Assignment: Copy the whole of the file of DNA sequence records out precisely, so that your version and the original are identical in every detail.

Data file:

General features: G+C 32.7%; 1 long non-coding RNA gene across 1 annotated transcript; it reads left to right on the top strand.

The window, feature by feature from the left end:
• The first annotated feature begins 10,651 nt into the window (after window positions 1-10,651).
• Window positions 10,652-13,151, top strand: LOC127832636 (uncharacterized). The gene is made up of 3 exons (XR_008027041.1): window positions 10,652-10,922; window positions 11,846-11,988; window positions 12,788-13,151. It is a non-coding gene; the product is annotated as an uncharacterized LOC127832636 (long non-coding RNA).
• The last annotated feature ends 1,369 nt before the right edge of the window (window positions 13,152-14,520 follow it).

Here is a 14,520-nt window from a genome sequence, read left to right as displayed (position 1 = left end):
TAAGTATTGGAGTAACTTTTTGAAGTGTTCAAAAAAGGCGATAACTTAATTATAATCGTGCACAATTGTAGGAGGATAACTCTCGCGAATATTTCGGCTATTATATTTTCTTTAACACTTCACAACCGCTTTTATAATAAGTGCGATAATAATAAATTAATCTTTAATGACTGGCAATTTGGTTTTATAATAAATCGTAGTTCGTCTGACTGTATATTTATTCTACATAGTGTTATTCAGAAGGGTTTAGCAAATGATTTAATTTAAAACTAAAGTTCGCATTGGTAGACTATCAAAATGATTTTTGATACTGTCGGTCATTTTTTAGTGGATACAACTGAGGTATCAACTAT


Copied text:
General features: G+C 32.7%; 1 long non-coding RNA gene across 1 annotated transcript; it reads left to right on the top strand.

The window, feature by feature from the left end:
• The first annotated feature begins 10,651 nt into the window (after window positions 1-10,651).
• Window positions 10,652-13,151, top strand: LOC127832636 (uncharacterized). The gene is made up of 3 exons (XR_008027041.1): window positions 10,652-10,922; window positions 11,846-11,988; window positions 12,788-13,151. It is a non-coding gene; the product is annotated as an uncharacterized LOC127832636 (long non-coding RNA).
• The last annotated feature ends 1,369 nt before the right edge of the window (window positions 13,152-14,520 follow it).

Here is a 14,520-nt window from a genome sequence, read left to right as displayed (position 1 = left end):
TAAGTATTGGAGTAACTTTTTGAAGTGTTCAAAAAAGGCGATAACTTAATTATAATCGTGCACAATTGTAGGAGGATAACTCTCGCGAATATTTCGGCTATTATATTTTCTTTAACACTTCACAACCGCTTTTATAATAAGTGCGATAATAATAAATTAATCTTTAATGACTGGCAATTTGGTTTTATAATAAATCGTAGTTCGTCTGACTGTATATTTATTCTACATAGTGTTATTCAGAAGGGTTTAGCAAATGATTTAATTTAAAACTAAAGTTCGCATTGGTAGACTATCAAAATGATTTTTGATACTGTCGGTCATTTTTTAGTGGATACAACTGAGGTATCAACTAT